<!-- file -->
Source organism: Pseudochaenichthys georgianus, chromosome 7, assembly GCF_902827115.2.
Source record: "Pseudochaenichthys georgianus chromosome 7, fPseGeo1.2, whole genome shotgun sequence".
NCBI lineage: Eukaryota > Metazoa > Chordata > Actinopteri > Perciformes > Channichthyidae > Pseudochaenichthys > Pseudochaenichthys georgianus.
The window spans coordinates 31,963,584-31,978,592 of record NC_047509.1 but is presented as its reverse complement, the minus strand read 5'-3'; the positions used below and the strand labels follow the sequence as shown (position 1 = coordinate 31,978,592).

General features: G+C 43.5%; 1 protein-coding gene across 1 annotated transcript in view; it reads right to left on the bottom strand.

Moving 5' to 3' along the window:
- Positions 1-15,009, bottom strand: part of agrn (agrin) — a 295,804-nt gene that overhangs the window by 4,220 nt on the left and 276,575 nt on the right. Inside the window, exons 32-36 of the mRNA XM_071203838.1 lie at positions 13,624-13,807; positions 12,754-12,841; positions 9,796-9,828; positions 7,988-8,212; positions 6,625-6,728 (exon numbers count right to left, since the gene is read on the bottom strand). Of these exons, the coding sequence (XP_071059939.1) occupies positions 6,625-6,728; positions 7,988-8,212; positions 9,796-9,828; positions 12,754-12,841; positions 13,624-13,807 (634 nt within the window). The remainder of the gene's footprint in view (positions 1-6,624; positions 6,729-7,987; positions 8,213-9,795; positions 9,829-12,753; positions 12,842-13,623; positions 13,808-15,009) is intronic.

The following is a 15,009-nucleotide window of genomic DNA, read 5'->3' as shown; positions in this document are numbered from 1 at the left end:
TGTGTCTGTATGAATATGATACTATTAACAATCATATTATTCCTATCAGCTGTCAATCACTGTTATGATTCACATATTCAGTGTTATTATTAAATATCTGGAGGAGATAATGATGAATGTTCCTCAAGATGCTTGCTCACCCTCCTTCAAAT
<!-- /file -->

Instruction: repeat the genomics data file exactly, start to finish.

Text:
Source organism: Pseudochaenichthys georgianus, chromosome 7, assembly GCF_902827115.2.
Source record: "Pseudochaenichthys georgianus chromosome 7, fPseGeo1.2, whole genome shotgun sequence".
NCBI lineage: Eukaryota > Metazoa > Chordata > Actinopteri > Perciformes > Channichthyidae > Pseudochaenichthys > Pseudochaenichthys georgianus.
The window spans coordinates 31,963,584-31,978,592 of record NC_047509.1 but is presented as its reverse complement, the minus strand read 5'-3'; the positions used below and the strand labels follow the sequence as shown (position 1 = coordinate 31,978,592).

General features: G+C 43.5%; 1 protein-coding gene across 1 annotated transcript in view; it reads right to left on the bottom strand.

Moving 5' to 3' along the window:
- Positions 1-15,009, bottom strand: part of agrn (agrin) — a 295,804-nt gene that overhangs the window by 4,220 nt on the left and 276,575 nt on the right. Inside the window, exons 32-36 of the mRNA XM_071203838.1 lie at positions 13,624-13,807; positions 12,754-12,841; positions 9,796-9,828; positions 7,988-8,212; positions 6,625-6,728 (exon numbers count right to left, since the gene is read on the bottom strand). Of these exons, the coding sequence (XP_071059939.1) occupies positions 6,625-6,728; positions 7,988-8,212; positions 9,796-9,828; positions 12,754-12,841; positions 13,624-13,807 (634 nt within the window). The remainder of the gene's footprint in view (positions 1-6,624; positions 6,729-7,987; positions 8,213-9,795; positions 9,829-12,753; positions 12,842-13,623; positions 13,808-15,009) is intronic.

The following is a 15,009-nucleotide window of genomic DNA, read 5'->3' as shown; positions in this document are numbered from 1 at the left end:
TGTGTCTGTATGAATATGATACTATTAACAATCATATTATTCCTATCAGCTGTCAATCACTGTTATGATTCACATATTCAGTGTTATTATTAAATATCTGGAGGAGATAATGATGAATGTTCCTCAAGATGCTTGCTCACCCTCCTTCAAAT